Originally published in the Journal of Law, Economics & Policy Vol. 15, No. 1 (Winter 2018). View full article (PDF)
As increasing amounts of personal information become potentially available to internet providers, the government, and employers, a lively debate has emerged concerning the role of public policy in ensuring a proper balance between the various parties who may benefit from greater access to information and the protection of individual rights to privacy. A recent example is legislation passed in Congress repealing a regulation that “would have required internet service providers—like Comcast, Verizon and Charter—to get consumers' permission before selling their data.” As Robert Hahn, Anne Layne-Farrar, and Adam Thierer have noted, it is desirable that this debate be informed by a formal cost-benefit analysis based on empirical measures of costs and benefits.
Additionally, emerging technologies such as highly automated vehicles (HAVs or driverless cars) and unmanned aircraft systems (UAS or drones) bring privacy concerns to the forefront—particularly regarding the proper role of federal regulatory agencies. Accordingly, agencies such as the National Highway Traffic and Safety Administration (NHTSA) and the Federal Aviation Administration (FAA) currently face the difficult task of balancing their objectives of issuing sensible regulations that offer protections to consumers and allowing continued innovation and use of these emerging technologies.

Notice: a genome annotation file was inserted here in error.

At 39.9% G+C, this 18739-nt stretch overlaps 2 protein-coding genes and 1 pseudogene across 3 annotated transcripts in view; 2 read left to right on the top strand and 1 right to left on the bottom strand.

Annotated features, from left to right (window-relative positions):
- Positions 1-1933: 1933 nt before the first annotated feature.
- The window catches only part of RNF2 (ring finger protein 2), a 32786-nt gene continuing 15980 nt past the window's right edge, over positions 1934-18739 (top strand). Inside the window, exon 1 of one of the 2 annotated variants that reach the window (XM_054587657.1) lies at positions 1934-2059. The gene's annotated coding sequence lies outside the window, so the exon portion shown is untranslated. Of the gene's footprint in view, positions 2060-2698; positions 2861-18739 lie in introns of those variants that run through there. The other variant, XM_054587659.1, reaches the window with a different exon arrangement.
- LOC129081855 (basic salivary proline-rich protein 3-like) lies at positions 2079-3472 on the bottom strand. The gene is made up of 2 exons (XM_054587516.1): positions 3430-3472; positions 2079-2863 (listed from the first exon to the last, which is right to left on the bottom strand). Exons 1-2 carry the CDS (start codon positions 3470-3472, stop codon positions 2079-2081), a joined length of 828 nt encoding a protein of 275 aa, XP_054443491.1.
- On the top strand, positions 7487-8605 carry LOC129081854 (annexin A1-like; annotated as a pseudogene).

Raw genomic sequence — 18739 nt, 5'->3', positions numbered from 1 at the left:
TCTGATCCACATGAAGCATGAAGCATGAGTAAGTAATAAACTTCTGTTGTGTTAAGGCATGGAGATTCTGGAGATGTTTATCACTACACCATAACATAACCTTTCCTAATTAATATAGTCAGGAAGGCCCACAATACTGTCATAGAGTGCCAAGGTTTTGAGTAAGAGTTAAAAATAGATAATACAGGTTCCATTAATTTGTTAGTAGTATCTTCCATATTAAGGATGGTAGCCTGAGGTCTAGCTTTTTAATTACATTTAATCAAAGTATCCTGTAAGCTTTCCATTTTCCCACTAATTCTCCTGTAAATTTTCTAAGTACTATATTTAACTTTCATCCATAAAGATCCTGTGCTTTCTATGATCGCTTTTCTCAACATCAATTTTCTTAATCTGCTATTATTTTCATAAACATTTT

The regulatory process “incorporates significant requirements regarding the collection, use and accessibility of data that differ from other policymaking processes.” Statutes, such as the Administrative Procedure Act of 1946 (APA), require agencies to “justify most regulatory decisions based on the data, analyses, and other information collected and made part of a publically available record.” Data and other evidence used by agencies to justify rulemaking become part of the public record and are particularly relevant in the case of judicial review, where regulations can be vacated if reviewing courts determine agency actions to be “arbitrary and capricious.” The APA is only one of numerous mandates that constrain and guide the rulemaking process.
Usable estimates of consumer privacy are a benefit to federal regulatory agencies because of the existing analytical requirements for collecting information under laws, such as the Paperwork Reduction Act (PRA). The PRA requires agencies “to justify any collection of information from the public by establishing the need and intended use of . . . information . . . and showing that the collection is the least burdensome way to gather the information.” Agencies must receive approval from the Office of Information and Regulatory Affairs (OIRA) before initiating any information collection from ten or more people.
In short, these mandates require agencies to base their rulemaking on a thorough analysis of regulatory costs and benefits, with added requirements to conduct retrospective ex post review of regulatory impacts. As the U.S. economy grows exponentially reliant on data generated by the collection of individuals’ personally identifiable information (PII), regulatory agencies will need empirical measures of consumer valuations of privacy.
Our article strives to contribute to the development and greater use of such empirical measures. Drawing on the economics of privacy literature, we summarize why the costs and benefits of privacy controls should be measured in principle. We then discuss attempts that have been made to measure the costs and benefits of privacy control. Finally, we synthesize the various findings to advance promising practices for generating useful estimates of U.S. consumers’ valuation of privacy.